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Indonesia is interested in Kilo-class submarines from Russia

Speaking to TASS Russian News Agency, Indonesia’s ambassador to Russia Mohamad Wahid Supriyadi said that his country was interested in acquiring Kilo-class submarines and amphibious aircraft from Moscow.

Supriyadi informed TASS that “Russian specialists will be invited to Indonesia” to initiate the process of a possible acquisition, not only of submarines, but potentially other equipment as well.

The Kilo-class is a diesel-electric submarine (SSK) meant to engage in anti-ship warfare (AShW) and anti-submarine (ASW) operations in shallow waters. Essentially a contemporary of the popular the German Type 209 (and less widely adopted French Agosta), the Kilo has seen fairly widespread adoption – with China, India and Vietnam as some of its leading export users.

Its current iteration, the Project 636 Varshavyanka, is an improved variant which is both less detectable and longer range in its reach. Like its predecessor, it can be armed with anti-ship missiles (AShM) as well as ASW torpedoes. If acquired, these will join three new Type 209 SSKs being built for Indonesia by South Korea’s Daewoo Shipbuilding & Marine Engineering.

Comment and Analysis

Indonesia has traditionally maintained both Western and Eastern equipment in its inventory. For example, the Indonesian Air Force operates F-16s alongside the Sukhoi Flanker, and it is currently pegged as a likely buyer of the Su-35, Russia’s latest multi-role fighter on offer in the market. In addition, it is a co-funding and co-development partner of the South Korean KFX, a next-generation fighter program.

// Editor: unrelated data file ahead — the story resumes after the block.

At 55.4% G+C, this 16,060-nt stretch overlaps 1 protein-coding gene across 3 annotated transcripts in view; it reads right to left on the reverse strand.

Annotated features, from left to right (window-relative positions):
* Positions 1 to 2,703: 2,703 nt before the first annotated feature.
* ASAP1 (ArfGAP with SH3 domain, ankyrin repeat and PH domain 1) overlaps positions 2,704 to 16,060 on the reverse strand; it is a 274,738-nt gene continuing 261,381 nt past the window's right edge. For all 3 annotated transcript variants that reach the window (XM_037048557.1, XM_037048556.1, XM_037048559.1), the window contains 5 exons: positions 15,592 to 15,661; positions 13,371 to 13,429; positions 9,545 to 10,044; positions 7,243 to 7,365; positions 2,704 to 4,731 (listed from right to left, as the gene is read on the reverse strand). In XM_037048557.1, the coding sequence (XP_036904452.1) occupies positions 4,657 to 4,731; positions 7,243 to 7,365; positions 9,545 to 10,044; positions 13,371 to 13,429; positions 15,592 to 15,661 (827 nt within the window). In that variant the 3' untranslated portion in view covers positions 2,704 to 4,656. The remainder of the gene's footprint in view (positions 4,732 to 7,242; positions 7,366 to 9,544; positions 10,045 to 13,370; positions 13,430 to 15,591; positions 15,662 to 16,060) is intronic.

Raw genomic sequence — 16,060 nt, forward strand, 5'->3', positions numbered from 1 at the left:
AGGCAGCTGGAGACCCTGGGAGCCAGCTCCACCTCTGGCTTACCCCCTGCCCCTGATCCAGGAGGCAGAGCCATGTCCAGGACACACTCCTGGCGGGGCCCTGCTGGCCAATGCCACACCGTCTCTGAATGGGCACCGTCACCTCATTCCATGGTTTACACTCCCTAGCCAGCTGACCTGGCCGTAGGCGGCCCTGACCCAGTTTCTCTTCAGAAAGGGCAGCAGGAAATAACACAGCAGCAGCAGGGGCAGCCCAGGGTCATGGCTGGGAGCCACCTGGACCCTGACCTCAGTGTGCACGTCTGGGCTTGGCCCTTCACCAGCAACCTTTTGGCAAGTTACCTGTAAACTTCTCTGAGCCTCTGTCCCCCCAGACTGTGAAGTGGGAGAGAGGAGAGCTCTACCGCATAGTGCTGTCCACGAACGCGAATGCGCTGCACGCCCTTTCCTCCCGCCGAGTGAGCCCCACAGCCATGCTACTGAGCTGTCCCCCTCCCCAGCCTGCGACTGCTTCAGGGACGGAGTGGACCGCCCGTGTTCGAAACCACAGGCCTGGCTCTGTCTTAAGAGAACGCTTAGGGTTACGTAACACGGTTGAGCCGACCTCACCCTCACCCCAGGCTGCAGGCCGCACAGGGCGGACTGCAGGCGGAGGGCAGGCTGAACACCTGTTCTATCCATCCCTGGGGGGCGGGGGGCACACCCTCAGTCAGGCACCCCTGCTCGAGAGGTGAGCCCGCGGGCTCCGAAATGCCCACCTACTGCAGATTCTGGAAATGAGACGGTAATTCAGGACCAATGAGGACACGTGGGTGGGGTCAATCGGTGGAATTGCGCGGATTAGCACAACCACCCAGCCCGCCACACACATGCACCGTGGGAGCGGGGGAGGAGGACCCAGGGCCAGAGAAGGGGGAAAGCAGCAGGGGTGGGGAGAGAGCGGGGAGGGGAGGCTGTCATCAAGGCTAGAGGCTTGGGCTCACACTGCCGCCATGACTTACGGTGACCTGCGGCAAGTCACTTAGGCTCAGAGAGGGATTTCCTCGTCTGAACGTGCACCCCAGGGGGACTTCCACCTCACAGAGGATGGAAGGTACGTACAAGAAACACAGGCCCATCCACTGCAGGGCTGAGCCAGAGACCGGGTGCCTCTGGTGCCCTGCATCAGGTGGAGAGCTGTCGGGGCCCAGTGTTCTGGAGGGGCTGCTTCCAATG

This continued push to induct new Russian equipment alongside new arms of Western-origin (but built in South Korea or even locally in Indonesia) is interesting, perhaps a reflection on the part of the Indonesian military to keep its armament supply-line diverse.

The submarines in particular (alongside the country’s other naval developments) are focused on raising the country’s maritime stature. Its president, Joko Widodo, promised to position Indonesia as a “global maritime axis” during the 2014 presidential elections. It is interesting to note that Indonesia’s maritime growth is coinciding with the naval developments in Singapore, the Philippines, Vietnam, Malaysia, and Thailand. Maritime capacity growth is a regional shift encompassing ASEAN’s core members.

It is unclear what this will mean for the region. It is plausible that each of ASEAN’s core members will more closely cooperate with one another on common maritime security issues.

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